You can already see how hard it is for me to say something nice. I began the above paragraph noting some of the movie’s good points, only to quickly move into attack mode.
Your reaction to film’s approach to Poitier’s character, Dr. John Prentice, likely colors your reaction to the film as a whole. The film exists to make a comment about interracial marriage, and Dr. Prentice is the black half of that relationship. Prentice is perfect: he’s a doctor, he does good all over the world, he’s on his way to Zurich to do more good, he’s great looking, he is, in short, the Perfect Man. Some of us feel this perfection undercuts the film’s seriousness ... wouldn’t it make a better point if Prentice was a real person with real problems, instead of an idealized man the likes of which have never walked the earth? In fairness, Kramer knows this ... in fact, he did it on purpose. His idea was to remove any possible objections to Prentice, so that the only possible reason why you wouldn’t want him to marry your daughter is because he is black and your daughter is white. For Kramer, the focus is unmistakable, which forces the audience to consider race and only race.
Kramer doesn’t trust that audience. He clearly doesn’t think we have the ability to ascertain character in a person who is as complex as any other person. He reduces Prentice to “Black Man” because he worries that otherwise, we won’t be sympathetic to Kramer’s central (i.e., only) theme.
One result is that Kramer turns Poitier, one of our most dynamic actors, into a quiet man who wants to please. By turning off Poitier’s capacity for anger, he makes Prentice more like a stereotypical “boy” than like the man he is supposed to be. And while Kramer does give Poitier one scene where he lights up, he directs his anger at his father ... he never lets any of the white characters see what might be seething underneath the mask.
The film benefits greatly from the presence of Hepburn and Tracy. I’ll be kind and say that while Kramer knew the backstory of the two, he didn’t necessarily milk it. Well, I think he did, but I have no evidence. It was known that Tracy was dying ... it was known by the audience, since Tracy had died before the film’s release. This adds poignancy to every scene between the two stars. When Tracy gives his final soliloquy, talking about true love, Hepburn is crying real tears, because she hears Tracy in the context of their love affair. At one point, we get a one-shot of Hepburn and her tears, and Kramer holds it for a few seconds, after which he switches to a one-shot of Tracy looking at Hepburn, also for a few seconds. The two shots are designed to elicit tears from the audience, and even I can’t say Kramer shouldn’t have given us that moment.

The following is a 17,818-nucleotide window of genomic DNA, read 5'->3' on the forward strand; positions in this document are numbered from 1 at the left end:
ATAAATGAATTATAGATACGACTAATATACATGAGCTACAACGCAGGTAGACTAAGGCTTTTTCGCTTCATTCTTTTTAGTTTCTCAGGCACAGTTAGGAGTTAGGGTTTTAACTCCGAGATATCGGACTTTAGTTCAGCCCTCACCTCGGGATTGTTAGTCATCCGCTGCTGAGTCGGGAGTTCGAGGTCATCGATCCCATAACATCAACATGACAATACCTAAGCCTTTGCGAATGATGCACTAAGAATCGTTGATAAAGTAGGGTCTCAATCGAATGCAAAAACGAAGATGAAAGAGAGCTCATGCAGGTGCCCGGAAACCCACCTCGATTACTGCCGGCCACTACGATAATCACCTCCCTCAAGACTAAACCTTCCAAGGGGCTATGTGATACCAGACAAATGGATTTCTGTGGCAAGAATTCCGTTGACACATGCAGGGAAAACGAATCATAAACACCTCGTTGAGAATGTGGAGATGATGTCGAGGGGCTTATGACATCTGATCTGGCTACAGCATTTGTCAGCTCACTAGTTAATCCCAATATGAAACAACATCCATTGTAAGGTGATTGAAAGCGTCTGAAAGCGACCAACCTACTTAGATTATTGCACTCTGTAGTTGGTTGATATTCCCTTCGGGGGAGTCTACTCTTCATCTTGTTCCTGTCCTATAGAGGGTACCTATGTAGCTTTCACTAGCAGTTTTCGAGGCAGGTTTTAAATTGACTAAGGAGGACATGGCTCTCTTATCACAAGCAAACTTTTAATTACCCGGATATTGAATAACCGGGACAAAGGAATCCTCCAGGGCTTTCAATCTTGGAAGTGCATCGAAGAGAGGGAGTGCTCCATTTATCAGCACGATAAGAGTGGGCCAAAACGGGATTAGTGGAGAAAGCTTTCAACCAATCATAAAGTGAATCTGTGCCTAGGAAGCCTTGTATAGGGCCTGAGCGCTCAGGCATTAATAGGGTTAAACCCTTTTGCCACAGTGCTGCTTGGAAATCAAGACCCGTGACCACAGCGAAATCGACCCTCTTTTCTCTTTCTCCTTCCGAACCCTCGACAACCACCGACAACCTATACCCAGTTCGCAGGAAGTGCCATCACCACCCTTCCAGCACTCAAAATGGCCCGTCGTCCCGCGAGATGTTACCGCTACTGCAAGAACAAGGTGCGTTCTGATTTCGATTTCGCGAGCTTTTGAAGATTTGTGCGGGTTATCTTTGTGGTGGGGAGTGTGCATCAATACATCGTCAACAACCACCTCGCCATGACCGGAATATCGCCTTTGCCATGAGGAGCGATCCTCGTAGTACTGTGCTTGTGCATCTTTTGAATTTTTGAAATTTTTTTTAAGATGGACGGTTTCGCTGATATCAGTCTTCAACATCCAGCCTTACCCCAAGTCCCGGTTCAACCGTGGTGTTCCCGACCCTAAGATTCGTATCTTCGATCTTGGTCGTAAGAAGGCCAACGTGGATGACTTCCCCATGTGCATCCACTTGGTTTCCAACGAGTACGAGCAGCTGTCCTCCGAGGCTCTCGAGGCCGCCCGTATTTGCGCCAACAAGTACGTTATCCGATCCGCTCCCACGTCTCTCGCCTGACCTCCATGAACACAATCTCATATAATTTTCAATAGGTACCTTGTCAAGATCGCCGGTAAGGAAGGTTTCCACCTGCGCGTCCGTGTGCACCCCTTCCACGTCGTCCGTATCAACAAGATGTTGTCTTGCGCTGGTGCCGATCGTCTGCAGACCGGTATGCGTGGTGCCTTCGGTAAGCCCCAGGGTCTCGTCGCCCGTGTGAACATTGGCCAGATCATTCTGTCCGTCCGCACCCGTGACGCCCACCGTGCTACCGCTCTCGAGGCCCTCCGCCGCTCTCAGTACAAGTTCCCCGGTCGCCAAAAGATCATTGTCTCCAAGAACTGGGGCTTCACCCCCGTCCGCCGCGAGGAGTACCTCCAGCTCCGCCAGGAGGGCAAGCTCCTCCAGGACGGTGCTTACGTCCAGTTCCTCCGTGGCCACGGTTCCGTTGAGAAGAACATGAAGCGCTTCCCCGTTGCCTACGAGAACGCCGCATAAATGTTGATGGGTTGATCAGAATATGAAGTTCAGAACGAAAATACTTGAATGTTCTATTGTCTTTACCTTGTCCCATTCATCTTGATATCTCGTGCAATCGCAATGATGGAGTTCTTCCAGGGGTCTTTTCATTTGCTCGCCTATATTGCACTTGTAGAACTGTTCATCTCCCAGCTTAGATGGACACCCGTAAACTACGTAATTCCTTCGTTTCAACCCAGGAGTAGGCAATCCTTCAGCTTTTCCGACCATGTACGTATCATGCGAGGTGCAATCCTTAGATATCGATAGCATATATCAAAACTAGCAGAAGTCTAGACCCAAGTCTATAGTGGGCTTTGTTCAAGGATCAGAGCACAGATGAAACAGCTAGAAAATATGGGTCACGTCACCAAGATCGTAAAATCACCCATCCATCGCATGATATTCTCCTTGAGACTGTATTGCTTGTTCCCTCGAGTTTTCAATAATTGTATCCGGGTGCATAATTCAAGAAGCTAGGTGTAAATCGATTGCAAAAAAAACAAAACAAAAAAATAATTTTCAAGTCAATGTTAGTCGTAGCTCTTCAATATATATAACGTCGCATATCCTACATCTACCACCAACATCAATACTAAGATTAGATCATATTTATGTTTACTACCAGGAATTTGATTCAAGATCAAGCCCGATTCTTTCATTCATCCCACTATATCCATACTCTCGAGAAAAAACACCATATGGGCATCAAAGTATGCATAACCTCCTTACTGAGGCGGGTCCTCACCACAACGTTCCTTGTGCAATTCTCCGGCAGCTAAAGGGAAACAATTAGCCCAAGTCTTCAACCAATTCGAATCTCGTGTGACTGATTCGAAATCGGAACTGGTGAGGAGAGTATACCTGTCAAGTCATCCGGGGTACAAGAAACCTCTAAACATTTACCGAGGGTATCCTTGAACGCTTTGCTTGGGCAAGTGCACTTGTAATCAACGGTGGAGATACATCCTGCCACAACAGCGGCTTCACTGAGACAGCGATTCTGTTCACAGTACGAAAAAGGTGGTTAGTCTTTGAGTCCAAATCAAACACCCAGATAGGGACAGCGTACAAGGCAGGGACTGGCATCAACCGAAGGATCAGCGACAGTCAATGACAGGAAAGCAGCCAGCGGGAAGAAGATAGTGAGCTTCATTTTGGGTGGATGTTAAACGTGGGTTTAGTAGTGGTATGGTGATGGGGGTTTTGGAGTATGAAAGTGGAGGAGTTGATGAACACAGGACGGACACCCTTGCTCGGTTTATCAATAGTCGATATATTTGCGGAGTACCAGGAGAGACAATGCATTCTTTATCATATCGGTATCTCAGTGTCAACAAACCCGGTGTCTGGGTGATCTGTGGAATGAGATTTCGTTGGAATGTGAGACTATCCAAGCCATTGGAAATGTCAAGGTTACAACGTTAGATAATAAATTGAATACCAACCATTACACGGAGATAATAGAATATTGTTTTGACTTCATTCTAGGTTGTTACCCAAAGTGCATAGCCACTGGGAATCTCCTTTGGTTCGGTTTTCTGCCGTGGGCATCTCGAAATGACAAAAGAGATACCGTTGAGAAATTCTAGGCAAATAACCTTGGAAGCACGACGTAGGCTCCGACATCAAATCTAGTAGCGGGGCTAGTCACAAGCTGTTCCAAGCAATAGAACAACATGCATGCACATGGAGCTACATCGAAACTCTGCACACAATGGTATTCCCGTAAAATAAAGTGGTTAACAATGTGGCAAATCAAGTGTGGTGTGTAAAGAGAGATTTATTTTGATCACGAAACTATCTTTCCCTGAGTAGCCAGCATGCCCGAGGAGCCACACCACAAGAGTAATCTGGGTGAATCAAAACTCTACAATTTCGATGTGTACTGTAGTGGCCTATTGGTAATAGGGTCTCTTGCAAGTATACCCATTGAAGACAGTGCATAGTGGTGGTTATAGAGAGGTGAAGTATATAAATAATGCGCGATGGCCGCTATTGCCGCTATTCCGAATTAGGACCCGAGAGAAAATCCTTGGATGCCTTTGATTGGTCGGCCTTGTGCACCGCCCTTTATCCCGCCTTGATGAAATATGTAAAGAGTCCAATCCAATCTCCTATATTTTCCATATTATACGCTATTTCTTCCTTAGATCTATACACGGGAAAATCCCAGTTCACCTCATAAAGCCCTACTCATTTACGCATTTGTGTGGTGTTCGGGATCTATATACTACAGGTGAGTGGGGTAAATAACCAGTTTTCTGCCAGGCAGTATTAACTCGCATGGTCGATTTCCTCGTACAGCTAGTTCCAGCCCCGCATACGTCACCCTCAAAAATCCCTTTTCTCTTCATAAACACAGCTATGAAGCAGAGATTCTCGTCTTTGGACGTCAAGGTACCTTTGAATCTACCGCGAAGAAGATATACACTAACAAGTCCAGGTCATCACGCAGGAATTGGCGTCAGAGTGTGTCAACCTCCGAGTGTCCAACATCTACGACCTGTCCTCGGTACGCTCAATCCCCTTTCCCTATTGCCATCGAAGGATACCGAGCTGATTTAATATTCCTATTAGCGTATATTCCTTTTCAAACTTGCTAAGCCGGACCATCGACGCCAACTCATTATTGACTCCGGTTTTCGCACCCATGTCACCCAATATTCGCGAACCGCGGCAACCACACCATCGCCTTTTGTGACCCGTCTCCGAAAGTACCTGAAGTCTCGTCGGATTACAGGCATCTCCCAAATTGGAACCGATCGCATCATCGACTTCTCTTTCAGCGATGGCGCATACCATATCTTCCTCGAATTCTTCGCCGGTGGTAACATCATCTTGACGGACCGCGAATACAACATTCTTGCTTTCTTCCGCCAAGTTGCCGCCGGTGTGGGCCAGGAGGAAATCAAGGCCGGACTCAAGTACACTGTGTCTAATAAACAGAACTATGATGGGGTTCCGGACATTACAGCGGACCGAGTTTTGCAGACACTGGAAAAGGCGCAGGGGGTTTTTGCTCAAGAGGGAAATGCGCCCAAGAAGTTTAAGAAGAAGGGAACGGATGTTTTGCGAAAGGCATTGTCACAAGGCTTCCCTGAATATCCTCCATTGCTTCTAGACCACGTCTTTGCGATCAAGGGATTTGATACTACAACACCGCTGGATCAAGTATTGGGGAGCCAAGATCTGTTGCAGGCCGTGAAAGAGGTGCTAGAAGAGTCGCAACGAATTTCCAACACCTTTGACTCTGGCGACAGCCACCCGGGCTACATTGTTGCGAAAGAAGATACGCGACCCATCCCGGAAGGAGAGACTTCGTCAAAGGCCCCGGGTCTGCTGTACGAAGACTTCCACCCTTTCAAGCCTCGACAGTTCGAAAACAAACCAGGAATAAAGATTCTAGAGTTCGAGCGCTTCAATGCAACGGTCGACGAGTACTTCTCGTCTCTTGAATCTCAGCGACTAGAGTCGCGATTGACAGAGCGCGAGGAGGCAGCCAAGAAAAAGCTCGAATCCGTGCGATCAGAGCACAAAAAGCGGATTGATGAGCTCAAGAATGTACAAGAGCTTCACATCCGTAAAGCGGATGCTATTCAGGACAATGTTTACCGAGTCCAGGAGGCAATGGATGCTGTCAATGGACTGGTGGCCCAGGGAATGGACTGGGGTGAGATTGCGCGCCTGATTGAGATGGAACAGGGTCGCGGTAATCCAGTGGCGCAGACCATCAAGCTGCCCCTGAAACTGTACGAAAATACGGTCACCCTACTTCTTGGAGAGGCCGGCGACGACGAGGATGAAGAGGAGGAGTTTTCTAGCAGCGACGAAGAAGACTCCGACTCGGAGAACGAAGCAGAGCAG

It reminds me very much of a scene that tears me up every time I see it, and I’ve seen it a lot of times over the years: the deaths of Bonnie and Clyde. Warren Beatty and Faye Dunaway are great in that movie ... as fine actors, they convince us of the connection of their characters. And when they die, we get a brief moment where they look into each other’s faces. But the real impact comes from the brilliant editing of Dede Allen, who uses quick cuts to give us the last seconds of the two outlaws. Is that any more “artistic” than Kramer using longer cuts to draw emotion out of the last scene of Tracy and Hepburn? I know which one I prefer. But I must accept that I am unfair if I don’t accept the power of Kramer’s work here, as well.
So I still want to hate Guess Who’s Coming to Dinner. But it’s time I pulled back. It’s not a very good movie, but it’s not worth the energy of my ire. 6/10.
I once listed the first Terminator movie at #26 of my 50 favorite movies of all time. I mentioned Terminator 2 a couple of times: